• Twitter lists are a great way of ensuring I know who is engaged and interested, plus how to reach them.

What I learned:

  • Stream of conscience sharing is entertaining, and some people are monetizing it, but I don’t have a million followers or fans yet.
  • It takes a ton of Followers or a lot fewer raving Fans to create critical mass online.
    • Some people have 30,000 followers and they follow 32,000 people. Their followers are Followers.
    • Some people have 1 million followers and they follow 3,000. Those 1 million followers are Fans, who haven’t insisted on being followed before they’ll follow.

Next steps:

  • Enjoy relationships here.
  • Convert my approach from having Followers to having Fans. Nurture Fans.
  • Deliver messages specifically about things I care about. Have an agenda behind each of my messages. Implement agendas in channels and funnels.
  • Dive into the analytics, combine them with analytics from Klear, Google, and others.
    • Pay attention to where my audience engages.
    • Give my audience more of what they use.
    • Find more people like my existing audience, who will also use what I produce.
  • Expand my communication from being not only stream of conscience and the thing on my mind, to also having threads (channels and funnels and ongoing conversations, leading back to blog posts and ultimately product sales letters/landing pages) associated with my personal vision, mission, goals, and product.
    • Develop a communications plan for each of these end products and agendas.
    • Develop communications consistent with those communications plans. Share those communications. Implement those funnels/channels.
    • Develop communications that invite followers and fans to share those product/channel journeys with me.


  • Manage Twitter lists. Far superior Twitter list management tool than I’ve found on Twitter!
  • See your Twitter followers on a map. If you are selling online, this is useful information.
    • What currency are they likely to be using?
    • What time are they likely to be online?
  • There are more features, but list management alone has me coming back!

What I learned:

I finally found a way to competently manage Twitter lists. That alone is sufficient to sign up and use this tool. Everything else is a bonus.

Next steps:

  • Continue managing lists based on who engages my posts.
  • Eliminate redundant lists.


  • Create an online ‘resume’.
  • Join groups with similar interests and collaborate with them.
  • Follow companies and get news in your feed specific to those companies.
  • Connect with coworkers and interesting people.
  • Build a network.
  • Use the LinkedIn blog feature (an implementation of the blog) to share professional articles.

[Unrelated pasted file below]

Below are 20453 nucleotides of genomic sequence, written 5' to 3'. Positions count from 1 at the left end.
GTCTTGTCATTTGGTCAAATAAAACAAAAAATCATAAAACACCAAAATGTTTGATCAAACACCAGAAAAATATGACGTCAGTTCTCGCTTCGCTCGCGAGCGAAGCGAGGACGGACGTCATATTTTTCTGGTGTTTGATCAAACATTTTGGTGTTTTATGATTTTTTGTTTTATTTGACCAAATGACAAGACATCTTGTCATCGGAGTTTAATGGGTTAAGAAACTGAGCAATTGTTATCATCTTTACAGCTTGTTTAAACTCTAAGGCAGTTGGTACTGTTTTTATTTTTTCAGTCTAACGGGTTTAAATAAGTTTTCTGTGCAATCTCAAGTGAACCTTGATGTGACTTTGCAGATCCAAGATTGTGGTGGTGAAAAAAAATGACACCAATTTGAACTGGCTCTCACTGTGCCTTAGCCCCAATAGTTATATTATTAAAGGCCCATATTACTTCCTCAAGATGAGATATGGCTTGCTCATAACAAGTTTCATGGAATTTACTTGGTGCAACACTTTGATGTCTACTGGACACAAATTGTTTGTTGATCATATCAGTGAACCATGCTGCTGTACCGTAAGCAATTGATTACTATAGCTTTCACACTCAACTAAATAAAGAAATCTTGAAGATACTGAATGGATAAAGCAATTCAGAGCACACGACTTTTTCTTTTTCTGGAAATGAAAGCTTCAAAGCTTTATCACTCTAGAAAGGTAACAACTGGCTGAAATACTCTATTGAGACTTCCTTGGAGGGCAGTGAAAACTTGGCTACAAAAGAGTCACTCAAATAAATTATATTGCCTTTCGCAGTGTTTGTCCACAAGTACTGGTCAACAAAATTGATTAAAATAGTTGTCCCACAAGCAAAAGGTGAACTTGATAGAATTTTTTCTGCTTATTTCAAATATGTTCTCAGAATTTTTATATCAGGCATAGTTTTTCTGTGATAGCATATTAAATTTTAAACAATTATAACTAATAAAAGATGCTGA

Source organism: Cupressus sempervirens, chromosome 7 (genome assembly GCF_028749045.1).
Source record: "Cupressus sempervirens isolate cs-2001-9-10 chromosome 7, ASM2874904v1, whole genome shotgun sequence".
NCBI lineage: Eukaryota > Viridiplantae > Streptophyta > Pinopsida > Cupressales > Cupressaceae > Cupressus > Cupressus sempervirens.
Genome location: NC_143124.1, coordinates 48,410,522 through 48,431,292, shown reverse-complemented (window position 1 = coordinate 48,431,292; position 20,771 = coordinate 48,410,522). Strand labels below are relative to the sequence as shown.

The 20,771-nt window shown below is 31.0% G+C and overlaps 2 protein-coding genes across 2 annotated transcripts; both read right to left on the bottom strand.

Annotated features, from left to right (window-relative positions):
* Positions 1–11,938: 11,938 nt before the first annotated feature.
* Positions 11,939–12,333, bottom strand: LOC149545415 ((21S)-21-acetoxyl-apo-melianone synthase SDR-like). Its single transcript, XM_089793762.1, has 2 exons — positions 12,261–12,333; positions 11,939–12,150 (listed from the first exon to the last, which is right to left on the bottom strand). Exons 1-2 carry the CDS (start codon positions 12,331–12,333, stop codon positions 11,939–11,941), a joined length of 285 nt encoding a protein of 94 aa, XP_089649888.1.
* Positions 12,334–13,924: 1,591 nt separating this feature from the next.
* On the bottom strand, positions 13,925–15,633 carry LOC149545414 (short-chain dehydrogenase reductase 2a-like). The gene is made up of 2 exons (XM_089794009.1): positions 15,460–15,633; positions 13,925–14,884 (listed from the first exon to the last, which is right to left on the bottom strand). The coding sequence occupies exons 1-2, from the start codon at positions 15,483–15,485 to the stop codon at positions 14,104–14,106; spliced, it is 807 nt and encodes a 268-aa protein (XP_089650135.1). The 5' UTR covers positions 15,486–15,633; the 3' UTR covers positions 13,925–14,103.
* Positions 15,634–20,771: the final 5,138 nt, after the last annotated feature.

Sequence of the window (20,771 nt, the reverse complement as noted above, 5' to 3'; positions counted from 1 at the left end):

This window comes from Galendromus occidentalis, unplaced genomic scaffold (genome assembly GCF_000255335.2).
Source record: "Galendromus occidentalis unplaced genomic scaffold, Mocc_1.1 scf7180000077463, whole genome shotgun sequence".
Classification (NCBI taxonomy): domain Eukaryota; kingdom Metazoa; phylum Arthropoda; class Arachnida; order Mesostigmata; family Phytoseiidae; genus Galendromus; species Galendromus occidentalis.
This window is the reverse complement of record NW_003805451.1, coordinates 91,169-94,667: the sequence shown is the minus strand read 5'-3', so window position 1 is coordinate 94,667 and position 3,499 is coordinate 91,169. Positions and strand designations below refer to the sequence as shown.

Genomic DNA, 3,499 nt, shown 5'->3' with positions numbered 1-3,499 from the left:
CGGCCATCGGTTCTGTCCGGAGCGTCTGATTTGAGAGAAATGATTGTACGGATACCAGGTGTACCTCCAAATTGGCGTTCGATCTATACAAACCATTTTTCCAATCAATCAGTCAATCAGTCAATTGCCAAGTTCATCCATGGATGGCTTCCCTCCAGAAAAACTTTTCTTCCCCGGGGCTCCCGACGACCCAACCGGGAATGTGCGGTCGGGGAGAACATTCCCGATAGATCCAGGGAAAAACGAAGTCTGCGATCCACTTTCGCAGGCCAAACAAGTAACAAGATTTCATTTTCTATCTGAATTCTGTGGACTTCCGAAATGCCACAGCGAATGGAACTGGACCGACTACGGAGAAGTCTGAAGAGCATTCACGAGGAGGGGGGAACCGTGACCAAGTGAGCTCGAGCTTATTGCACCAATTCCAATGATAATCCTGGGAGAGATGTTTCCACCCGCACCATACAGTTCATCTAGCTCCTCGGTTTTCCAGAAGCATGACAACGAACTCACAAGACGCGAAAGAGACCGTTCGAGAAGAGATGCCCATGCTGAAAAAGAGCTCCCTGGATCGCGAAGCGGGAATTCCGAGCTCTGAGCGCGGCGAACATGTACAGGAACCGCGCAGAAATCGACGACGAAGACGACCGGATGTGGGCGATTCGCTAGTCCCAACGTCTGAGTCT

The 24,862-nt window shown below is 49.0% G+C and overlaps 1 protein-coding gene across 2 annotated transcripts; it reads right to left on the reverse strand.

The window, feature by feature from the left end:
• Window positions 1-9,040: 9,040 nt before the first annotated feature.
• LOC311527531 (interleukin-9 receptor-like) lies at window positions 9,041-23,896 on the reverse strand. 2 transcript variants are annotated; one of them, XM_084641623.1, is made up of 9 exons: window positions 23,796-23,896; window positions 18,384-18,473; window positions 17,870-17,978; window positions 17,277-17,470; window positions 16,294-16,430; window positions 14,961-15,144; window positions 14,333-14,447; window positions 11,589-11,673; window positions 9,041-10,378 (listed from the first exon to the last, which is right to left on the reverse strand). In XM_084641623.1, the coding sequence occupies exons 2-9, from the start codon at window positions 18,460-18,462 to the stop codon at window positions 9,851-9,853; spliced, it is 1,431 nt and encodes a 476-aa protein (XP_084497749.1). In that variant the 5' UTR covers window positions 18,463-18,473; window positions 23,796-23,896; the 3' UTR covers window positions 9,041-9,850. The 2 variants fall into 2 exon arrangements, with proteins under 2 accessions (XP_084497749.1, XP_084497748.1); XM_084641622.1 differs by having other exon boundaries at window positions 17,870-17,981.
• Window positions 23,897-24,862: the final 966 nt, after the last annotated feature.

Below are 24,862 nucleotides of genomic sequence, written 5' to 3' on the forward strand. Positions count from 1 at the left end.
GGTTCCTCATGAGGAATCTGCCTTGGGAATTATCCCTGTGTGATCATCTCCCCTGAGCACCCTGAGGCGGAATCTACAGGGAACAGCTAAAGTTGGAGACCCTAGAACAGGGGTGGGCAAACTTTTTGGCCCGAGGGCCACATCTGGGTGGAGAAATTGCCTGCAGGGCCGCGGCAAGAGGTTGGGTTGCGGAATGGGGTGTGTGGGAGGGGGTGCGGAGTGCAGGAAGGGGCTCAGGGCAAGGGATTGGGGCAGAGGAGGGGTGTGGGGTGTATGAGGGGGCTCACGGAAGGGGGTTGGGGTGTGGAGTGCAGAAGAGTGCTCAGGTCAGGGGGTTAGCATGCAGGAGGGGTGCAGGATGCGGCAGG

• Share your external blog posts to the LinkedIn timeline.

What I learned:

Use the network or it’s fundamentally useless. If you don’t use the network, it might as well be Twitter. Just a bunch of loosely connected people online. This is the classic stereotype of “social media” isn’t social. Used this way, it’s not.

Next steps:

  • Enjoy relationships here.
  • Engage my network by asking people to help define products.
  • Move my blog posts from LinkedIn to my blog. Link to them from the LinkedIn timeline.
  • Consider sharing key blog posts periodically to LinkedIn timeline.
  • Consider whether it’s possible to use LinkedIn groups as product extensions.


The ultimate drug. Like TV, you can troll it for hours, or you can just turn it off. People do. It’s so sticky, it has become the defacto place to advertise for eyeballs in social media. For that reason alone, you must at least be aware of it as a possible component of your online marketing and social media marketing.

What I learned:

Avoid using it like most people use Twitter, where you just blast junk into the ether. Really share. Really interact. These are people. Forget that, and you lose all value.

Next steps:

  • Enjoy relationships here.
  • Use it as an extension of brand and product communication.
  • Consider advertising for prospects of my services.
  • Use groups as product extensions.


No social media marketing tool review for local businesses would be complete without Yelp. I use Yelp extensively to find businesses in my area who meet desirable performance criteria, such as:

  • Highly rated gluten-free restaurants open late nearby.
  • Highly rated plumbers who’ll make weekend calls at no extra charge.

What I learned:

Many businesses near me have terrible ratings. Often it’s clear they have terrible operations that result in poor customer experience. Other times, they’re just not managing their online presence well.

Next steps:

Create a service and help local businesses improve their Yelp ratings.

Heroic Social

Simple, convenient user interface to see Followers and, more importantly Unfollowers. Enables historical tracking of how many people are following me compared to how many people are unfollowing me. As long as the Followers line stays consistently above the Unfollowers line, my Twitter followers count is growing.

What I learned:

Simply increasing Followers is cool, a bit of a vanity metric. There is limited value in having a large number of followers, as some do engage with my tweets and follow my links. Some clearly do it because they’re fans. Others seem to do it because they think they should be “engaging” — they heart 10 tweets in a row — not the most truly engaged approach to engagement. Clearly not Fans.

Next steps:

  • Continue to unfollow non-follower as I need more room on my Twitter list to follow people I want to follow.
  • Get greater traction with people who are authentically interested in my messages, and attract them as real potential fans by following my “Next steps:” under and twitter sections above.